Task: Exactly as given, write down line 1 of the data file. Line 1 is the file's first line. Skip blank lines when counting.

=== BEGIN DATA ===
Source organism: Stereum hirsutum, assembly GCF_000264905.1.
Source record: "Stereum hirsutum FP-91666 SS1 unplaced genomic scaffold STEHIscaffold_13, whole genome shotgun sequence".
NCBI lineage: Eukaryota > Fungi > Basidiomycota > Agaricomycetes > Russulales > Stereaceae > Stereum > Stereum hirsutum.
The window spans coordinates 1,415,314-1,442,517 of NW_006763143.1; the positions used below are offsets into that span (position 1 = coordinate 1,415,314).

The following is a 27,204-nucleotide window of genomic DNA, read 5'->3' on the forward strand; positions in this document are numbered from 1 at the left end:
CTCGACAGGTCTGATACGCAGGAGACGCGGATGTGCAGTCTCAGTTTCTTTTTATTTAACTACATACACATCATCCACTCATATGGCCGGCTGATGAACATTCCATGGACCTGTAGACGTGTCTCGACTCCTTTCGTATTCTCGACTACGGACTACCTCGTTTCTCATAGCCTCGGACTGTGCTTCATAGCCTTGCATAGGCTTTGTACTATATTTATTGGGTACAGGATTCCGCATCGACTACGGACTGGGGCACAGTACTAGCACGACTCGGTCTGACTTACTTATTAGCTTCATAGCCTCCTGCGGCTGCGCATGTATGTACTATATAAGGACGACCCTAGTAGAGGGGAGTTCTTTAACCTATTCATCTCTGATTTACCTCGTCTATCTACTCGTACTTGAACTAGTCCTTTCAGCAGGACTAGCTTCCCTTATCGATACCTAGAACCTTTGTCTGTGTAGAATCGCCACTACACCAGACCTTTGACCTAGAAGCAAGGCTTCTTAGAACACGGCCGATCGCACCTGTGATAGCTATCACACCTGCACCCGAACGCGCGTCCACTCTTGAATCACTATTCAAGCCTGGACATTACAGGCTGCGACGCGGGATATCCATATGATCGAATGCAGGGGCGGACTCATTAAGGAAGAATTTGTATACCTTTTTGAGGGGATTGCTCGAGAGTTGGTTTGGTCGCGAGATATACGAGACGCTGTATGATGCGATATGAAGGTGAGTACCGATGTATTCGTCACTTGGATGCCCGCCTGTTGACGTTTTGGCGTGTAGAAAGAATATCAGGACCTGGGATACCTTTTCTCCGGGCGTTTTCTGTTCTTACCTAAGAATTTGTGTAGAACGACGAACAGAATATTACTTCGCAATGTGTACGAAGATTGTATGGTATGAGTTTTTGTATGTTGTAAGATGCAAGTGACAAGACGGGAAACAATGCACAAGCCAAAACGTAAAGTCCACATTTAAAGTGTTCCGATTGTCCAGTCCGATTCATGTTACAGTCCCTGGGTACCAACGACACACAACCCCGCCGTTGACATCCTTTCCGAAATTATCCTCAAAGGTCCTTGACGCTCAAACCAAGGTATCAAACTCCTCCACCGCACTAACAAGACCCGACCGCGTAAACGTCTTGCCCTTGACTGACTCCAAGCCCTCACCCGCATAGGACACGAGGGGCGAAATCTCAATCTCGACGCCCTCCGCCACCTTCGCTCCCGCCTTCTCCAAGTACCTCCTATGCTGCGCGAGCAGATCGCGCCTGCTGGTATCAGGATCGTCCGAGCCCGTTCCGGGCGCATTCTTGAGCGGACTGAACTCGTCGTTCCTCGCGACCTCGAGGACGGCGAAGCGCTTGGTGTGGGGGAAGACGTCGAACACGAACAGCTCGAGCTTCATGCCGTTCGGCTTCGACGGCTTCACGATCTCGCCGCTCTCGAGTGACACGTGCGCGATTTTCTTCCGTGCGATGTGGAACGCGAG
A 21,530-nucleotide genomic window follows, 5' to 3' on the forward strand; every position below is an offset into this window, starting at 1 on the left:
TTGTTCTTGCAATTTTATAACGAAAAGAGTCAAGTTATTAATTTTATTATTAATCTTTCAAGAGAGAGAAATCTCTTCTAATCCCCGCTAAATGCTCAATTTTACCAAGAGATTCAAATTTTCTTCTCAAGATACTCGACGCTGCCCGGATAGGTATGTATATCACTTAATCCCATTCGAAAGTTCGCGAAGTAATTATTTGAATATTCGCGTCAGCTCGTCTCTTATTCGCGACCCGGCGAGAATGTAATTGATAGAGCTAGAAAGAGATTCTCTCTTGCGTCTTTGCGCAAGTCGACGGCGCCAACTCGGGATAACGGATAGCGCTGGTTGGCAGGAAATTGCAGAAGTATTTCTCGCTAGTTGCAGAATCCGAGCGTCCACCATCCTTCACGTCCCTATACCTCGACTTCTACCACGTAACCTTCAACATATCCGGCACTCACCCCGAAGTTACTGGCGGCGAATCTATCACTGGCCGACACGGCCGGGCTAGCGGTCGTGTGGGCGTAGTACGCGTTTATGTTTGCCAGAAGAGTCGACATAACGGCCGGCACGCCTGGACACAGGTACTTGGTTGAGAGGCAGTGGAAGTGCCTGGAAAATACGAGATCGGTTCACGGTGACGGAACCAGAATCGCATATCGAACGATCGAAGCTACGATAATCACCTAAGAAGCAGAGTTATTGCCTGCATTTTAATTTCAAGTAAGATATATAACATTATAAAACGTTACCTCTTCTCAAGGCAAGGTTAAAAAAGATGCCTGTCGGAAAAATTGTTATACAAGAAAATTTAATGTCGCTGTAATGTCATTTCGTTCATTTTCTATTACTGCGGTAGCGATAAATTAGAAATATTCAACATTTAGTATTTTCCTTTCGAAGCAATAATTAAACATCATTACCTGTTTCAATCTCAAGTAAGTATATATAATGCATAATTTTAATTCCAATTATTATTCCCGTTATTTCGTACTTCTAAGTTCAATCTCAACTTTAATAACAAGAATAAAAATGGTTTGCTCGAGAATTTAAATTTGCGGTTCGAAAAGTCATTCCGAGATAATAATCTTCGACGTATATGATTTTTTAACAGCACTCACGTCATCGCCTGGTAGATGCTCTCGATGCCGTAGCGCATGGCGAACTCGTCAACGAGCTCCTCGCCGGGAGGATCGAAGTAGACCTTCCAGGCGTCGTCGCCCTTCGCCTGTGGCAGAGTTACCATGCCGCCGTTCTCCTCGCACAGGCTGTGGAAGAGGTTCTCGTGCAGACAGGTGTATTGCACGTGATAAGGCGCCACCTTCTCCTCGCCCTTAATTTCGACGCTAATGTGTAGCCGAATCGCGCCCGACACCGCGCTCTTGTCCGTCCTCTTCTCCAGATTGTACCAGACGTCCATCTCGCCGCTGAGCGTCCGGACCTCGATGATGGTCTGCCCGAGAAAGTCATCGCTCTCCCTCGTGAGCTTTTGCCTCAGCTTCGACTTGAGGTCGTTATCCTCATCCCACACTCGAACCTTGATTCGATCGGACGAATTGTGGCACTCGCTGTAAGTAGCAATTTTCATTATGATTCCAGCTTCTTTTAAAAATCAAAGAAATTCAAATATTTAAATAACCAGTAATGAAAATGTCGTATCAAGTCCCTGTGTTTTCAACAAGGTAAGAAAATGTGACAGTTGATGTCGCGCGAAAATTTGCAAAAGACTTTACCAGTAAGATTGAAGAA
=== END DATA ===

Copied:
Source organism: Stereum hirsutum, assembly GCF_000264905.1.